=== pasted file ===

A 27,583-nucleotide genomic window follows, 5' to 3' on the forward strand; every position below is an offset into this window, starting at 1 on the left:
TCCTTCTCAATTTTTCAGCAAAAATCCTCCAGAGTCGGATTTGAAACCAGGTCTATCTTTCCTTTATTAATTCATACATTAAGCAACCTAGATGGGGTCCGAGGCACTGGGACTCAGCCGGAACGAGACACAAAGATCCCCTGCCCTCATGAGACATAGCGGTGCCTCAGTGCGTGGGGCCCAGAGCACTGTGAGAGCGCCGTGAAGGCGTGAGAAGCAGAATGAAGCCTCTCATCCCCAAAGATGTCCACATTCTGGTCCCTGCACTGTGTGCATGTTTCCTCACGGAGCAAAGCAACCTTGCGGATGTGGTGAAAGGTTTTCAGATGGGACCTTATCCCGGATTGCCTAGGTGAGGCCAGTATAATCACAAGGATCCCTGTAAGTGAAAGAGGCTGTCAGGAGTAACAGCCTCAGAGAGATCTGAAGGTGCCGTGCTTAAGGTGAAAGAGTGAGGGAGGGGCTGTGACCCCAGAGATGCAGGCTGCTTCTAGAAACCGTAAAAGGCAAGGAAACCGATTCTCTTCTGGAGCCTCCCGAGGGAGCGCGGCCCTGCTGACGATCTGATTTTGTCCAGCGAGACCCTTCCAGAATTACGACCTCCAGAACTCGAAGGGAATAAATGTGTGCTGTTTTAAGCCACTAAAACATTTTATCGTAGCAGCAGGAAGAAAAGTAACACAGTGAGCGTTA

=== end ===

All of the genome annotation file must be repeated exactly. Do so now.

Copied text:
A 27,583-nucleotide genomic window follows, 5' to 3' on the forward strand; every position below is an offset into this window, starting at 1 on the left:
TCCTTCTCAATTTTTCAGCAAAAATCCTCCAGAGTCGGATTTGAAACCAGGTCTATCTTTCCTTTATTAATTCATACATTAAGCAACCTAGATGGGGTCCGAGGCACTGGGACTCAGCCGGAACGAGACACAAAGATCCCCTGCCCTCATGAGACATAGCGGTGCCTCAGTGCGTGGGGCCCAGAGCACTGTGAGAGCGCCGTGAAGGCGTGAGAAGCAGAATGAAGCCTCTCATCCCCAAAGATGTCCACATTCTGGTCCCTGCACTGTGTGCATGTTTCCTCACGGAGCAAAGCAACCTTGCGGATGTGGTGAAAGGTTTTCAGATGGGACCTTATCCCGGATTGCCTAGGTGAGGCCAGTATAATCACAAGGATCCCTGTAAGTGAAAGAGGCTGTCAGGAGTAACAGCCTCAGAGAGATCTGAAGGTGCCGTGCTTAAGGTGAAAGAGTGAGGGAGGGGCTGTGACCCCAGAGATGCAGGCTGCTTCTAGAAACCGTAAAAGGCAAGGAAACCGATTCTCTTCTGGAGCCTCCCGAGGGAGCGCGGCCCTGCTGACGATCTGATTTTGTCCAGCGAGACCCTTCCAGAATTACGACCTCCAGAACTCGAAGGGAATAAATGTGTGCTGTTTTAAGCCACTAAAACATTTTATCGTAGCAGCAGGAAGAAAAGTAACACAGTGAGCGTTA